That talent led to him having multiple successes in Albany. He made a huge impact on the morning show on PYX 106 , and then switched gears and hosted an afternoon sports talk show on the Fox Sports Radio affiliate with Freddie Coleman. Freddie as you know has since gone on to a very successful career at ESPN Radio.
What I learned during the time I worked with John was that there is a method to the madness when it comes to creating bits, characters, impersonations, and parodies. John is creatively brilliant, and enjoys performing, but he’s also a harsh critic. He’s not afraid to throw an idea away, even if it might be suitable to the rest of the room. If it’s not great, doesn’t leave the audience craving more, and doesn’t leave the cast on the show in stitches, he’ll revisit the idea later, or throw it out and work on something else.
As someone who listens to, and appreciates great comedy in radio, I believe bits, characters, impersonations, stunts and parodies can greatly enhance and compliment a show. Look around the country today and you’ll find a number of people doing this well. Lance Zierlein in Houston, Joe Conklin on WIP, Mike Bell in Atlanta, Whitey Gleason in Sacramento, Jay Mohr at Fox Sports, and Gregg Giannotti at the CBS Sports Radio Network all come to mind. Another guy who’s still developing but also has a knack for this is Clayton Miller.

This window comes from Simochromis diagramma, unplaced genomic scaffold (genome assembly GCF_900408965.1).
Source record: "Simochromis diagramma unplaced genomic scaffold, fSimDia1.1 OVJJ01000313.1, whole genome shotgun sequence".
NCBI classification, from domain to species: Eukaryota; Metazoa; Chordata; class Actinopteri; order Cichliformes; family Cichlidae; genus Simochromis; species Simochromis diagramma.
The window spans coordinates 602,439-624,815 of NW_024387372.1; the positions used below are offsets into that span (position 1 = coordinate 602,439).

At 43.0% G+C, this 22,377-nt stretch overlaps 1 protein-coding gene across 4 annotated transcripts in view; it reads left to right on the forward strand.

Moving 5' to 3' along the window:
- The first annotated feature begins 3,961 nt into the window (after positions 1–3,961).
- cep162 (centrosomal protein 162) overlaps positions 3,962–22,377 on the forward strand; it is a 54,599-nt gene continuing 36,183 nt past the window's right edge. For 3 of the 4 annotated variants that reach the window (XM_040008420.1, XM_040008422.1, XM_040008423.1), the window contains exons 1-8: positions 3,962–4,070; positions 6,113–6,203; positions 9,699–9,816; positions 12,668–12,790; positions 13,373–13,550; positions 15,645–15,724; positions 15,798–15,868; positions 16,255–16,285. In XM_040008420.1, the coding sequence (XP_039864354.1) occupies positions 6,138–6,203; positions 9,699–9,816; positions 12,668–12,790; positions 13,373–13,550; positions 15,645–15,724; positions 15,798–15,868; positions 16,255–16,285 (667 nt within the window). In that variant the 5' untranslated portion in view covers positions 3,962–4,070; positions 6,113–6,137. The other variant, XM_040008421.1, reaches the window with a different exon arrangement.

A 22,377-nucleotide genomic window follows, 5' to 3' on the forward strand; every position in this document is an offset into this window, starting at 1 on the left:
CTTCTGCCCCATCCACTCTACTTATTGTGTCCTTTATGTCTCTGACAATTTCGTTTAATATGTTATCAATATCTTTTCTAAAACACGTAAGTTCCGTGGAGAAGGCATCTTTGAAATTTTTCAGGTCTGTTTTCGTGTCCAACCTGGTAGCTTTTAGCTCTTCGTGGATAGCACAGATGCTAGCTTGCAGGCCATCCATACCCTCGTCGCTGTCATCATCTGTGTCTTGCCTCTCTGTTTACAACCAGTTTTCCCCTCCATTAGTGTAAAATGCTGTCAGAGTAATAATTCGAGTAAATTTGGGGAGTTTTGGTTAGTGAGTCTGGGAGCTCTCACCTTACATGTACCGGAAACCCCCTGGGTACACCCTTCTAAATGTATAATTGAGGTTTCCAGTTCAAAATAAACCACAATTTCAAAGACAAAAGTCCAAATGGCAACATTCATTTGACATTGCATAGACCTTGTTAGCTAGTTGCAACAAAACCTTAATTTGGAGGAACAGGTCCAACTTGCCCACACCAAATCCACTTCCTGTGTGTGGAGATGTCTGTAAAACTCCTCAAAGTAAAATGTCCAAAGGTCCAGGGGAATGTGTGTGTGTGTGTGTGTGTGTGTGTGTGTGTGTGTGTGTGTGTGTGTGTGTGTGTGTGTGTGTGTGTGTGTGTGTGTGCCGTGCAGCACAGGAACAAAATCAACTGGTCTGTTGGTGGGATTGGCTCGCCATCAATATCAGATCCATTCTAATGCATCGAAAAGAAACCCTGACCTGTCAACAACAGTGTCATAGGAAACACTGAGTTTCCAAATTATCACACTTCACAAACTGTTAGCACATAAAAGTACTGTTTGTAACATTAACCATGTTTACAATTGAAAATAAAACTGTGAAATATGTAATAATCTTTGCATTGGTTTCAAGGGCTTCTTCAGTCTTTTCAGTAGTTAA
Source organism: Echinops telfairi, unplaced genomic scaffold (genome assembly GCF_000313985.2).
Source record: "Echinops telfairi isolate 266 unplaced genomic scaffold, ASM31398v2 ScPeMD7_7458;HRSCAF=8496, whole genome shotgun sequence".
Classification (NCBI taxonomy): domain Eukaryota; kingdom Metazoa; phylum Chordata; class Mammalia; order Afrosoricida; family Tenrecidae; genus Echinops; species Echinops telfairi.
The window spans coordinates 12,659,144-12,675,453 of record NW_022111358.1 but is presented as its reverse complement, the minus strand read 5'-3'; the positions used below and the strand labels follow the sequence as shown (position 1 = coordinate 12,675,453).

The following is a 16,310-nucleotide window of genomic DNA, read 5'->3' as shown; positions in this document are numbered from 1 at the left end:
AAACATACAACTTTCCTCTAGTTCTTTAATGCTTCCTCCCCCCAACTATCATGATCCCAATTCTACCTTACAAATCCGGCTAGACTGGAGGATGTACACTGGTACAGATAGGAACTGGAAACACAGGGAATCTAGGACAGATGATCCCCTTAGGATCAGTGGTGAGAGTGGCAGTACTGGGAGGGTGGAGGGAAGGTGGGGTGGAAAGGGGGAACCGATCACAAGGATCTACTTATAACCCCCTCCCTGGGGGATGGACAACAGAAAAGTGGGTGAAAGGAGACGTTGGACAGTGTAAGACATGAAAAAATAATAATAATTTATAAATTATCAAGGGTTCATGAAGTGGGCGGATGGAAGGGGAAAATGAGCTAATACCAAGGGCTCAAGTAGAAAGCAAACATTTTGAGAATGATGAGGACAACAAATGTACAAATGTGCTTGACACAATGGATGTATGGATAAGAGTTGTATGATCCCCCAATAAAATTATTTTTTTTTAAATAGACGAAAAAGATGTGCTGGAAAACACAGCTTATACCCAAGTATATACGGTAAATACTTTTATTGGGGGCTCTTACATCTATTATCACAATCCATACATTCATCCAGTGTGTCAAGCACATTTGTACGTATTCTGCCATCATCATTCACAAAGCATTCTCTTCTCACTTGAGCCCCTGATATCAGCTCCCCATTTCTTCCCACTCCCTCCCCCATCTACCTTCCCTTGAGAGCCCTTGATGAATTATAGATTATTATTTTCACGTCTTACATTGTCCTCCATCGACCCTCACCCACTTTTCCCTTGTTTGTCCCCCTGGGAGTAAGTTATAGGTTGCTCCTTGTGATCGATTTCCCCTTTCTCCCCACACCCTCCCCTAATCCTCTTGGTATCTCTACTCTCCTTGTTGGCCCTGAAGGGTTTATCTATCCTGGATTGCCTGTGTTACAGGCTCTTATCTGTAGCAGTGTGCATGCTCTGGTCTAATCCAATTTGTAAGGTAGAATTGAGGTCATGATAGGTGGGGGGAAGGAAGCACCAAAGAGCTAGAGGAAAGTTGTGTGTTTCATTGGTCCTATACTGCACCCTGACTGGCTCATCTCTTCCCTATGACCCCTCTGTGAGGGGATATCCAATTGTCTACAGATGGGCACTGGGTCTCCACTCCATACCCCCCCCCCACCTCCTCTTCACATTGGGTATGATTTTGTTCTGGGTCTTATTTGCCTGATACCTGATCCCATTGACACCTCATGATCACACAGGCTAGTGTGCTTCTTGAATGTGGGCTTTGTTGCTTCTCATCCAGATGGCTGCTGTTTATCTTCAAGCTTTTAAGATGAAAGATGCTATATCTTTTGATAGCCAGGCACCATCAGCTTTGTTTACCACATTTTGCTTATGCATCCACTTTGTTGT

Turn on your television and you’ll also find shows like Family Guy, The Simpsons, South Park, and the Impractical Jokers who employ this same approach, and make a LOT of money, and generate large audiences. I watched the same strategy work firsthand for one of my best friends’ brothers, Johnny Brennan, who created the Jerky Boys, and built his brand into a mainstream success.